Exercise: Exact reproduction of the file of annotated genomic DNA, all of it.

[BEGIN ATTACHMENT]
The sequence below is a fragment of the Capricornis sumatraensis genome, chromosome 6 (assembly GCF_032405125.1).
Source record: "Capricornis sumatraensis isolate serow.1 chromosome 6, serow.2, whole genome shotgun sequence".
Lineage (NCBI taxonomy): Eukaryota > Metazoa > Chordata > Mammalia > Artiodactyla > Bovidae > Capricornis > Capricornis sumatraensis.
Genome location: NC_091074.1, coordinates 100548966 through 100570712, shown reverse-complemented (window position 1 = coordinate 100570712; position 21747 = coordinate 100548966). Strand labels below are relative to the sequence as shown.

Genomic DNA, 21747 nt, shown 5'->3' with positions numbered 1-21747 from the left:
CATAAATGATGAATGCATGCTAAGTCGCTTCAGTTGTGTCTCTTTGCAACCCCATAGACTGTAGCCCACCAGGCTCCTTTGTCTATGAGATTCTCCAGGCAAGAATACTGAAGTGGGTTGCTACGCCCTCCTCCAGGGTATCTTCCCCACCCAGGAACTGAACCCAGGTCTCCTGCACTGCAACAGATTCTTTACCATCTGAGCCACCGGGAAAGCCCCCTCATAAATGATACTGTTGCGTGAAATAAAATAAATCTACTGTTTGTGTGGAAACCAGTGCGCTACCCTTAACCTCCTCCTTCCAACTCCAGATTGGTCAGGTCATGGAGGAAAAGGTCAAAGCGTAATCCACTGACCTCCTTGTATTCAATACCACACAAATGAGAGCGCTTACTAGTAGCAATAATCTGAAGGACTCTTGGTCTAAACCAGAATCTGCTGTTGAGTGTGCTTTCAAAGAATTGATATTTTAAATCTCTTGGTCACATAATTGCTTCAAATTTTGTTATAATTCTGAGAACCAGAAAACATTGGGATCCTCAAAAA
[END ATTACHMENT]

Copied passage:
The sequence below is a fragment of the Capricornis sumatraensis genome, chromosome 6 (assembly GCF_032405125.1).
Source record: "Capricornis sumatraensis isolate serow.1 chromosome 6, serow.2, whole genome shotgun sequence".
Lineage (NCBI taxonomy): Eukaryota > Metazoa > Chordata > Mammalia > Artiodactyla > Bovidae > Capricornis > Capricornis sumatraensis.
Genome location: NC_091074.1, coordinates 100548966 through 100570712, shown reverse-complemented (window position 1 = coordinate 100570712; position 21747 = coordinate 100548966). Strand labels below are relative to the sequence as shown.

Genomic DNA, 21747 nt, shown 5'->3' with positions numbered 1-21747 from the left:
CATAAATGATGAATGCATGCTAAGTCGCTTCAGTTGTGTCTCTTTGCAACCCCATAGACTGTAGCCCACCAGGCTCCTTTGTCTATGAGATTCTCCAGGCAAGAATACTGAAGTGGGTTGCTACGCCCTCCTCCAGGGTATCTTCCCCACCCAGGAACTGAACCCAGGTCTCCTGCACTGCAACAGATTCTTTACCATCTGAGCCACCGGGAAAGCCCCCTCATAAATGATACTGTTGCGTGAAATAAAATAAATCTACTGTTTGTGTGGAAACCAGTGCGCTACCCTTAACCTCCTCCTTCCAACTCCAGATTGGTCAGGTCATGGAGGAAAAGGTCAAAGCGTAATCCACTGACCTCCTTGTATTCAATACCACACAAATGAGAGCGCTTACTAGTAGCAATAATCTGAAGGACTCTTGGTCTAAACCAGAATCTGCTGTTGAGTGTGCTTTCAAAGAATTGATATTTTAAATCTCTTGGTCACATAATTGCTTCAAATTTTGTTATAATTCTGAGAACCAGAAAACATTGGGATCCTCAAAAA